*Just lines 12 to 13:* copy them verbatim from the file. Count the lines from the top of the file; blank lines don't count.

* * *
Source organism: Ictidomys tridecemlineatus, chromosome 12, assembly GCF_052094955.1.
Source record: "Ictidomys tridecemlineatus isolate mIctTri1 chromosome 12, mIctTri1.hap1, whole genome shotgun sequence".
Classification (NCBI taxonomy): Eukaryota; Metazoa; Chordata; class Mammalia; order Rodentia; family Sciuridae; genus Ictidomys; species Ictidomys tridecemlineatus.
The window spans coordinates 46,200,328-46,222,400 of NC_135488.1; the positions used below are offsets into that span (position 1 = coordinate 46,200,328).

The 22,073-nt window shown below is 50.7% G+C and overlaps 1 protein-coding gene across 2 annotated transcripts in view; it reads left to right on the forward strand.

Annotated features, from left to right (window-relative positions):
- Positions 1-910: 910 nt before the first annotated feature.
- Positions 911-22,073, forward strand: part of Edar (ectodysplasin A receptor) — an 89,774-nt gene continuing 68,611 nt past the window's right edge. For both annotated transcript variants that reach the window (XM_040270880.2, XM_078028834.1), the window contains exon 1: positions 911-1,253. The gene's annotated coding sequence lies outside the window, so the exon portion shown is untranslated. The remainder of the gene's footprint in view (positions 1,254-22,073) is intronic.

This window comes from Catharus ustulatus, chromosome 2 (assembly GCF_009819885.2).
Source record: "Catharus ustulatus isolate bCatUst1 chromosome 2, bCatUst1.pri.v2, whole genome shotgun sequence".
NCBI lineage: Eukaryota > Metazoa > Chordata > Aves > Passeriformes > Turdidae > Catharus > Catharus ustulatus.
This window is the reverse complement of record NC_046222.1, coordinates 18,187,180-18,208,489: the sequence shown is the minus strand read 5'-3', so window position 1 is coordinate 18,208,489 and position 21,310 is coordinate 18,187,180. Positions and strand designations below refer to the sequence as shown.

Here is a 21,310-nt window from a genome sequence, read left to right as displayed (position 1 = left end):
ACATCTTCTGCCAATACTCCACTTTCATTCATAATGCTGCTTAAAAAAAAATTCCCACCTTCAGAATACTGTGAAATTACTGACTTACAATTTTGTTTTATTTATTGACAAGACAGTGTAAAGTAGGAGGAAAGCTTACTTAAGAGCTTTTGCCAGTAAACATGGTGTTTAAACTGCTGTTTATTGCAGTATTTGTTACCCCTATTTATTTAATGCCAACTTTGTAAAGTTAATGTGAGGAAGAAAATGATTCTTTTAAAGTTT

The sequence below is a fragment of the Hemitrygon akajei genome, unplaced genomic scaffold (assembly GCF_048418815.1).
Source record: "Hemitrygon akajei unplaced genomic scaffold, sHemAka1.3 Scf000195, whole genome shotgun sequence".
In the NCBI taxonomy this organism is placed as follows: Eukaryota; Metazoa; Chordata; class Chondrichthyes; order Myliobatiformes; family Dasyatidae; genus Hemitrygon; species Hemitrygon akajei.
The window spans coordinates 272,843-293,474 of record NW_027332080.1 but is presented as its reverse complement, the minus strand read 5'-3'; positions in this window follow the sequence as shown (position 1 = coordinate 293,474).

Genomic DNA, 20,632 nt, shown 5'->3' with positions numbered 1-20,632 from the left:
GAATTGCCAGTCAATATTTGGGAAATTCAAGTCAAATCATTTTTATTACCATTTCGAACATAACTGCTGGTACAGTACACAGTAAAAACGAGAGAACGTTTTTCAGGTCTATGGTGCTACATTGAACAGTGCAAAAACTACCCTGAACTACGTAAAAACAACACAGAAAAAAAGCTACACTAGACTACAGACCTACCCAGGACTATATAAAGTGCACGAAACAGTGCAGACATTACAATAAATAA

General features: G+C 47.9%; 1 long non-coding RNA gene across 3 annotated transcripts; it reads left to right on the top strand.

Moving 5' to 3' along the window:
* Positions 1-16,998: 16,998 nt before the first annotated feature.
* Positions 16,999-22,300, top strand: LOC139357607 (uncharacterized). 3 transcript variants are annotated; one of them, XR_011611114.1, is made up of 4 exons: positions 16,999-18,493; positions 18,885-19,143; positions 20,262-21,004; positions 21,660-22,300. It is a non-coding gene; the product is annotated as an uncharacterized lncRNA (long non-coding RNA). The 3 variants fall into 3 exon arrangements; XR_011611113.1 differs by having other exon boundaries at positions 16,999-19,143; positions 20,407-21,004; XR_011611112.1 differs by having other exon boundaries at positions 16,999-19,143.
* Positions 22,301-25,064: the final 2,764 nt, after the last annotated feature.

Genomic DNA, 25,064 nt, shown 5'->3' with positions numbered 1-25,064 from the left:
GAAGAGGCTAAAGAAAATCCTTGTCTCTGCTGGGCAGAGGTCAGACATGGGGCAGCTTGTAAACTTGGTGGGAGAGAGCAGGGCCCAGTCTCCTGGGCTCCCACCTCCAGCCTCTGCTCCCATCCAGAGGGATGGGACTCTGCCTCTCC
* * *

This window is the reverse complement of record NC_046222.1, coordinates 18,187,180-18,208,489: the sequence shown is the minus strand read 5'-3', so window position 1 is coordinate 18,208,489 and position 21,310 is coordinate 18,187,180. Positions and strand designations below refer to the sequence as shown.

Here is a 21,310-nt window from a genome sequence, read left to right as displayed (position 1 = left end):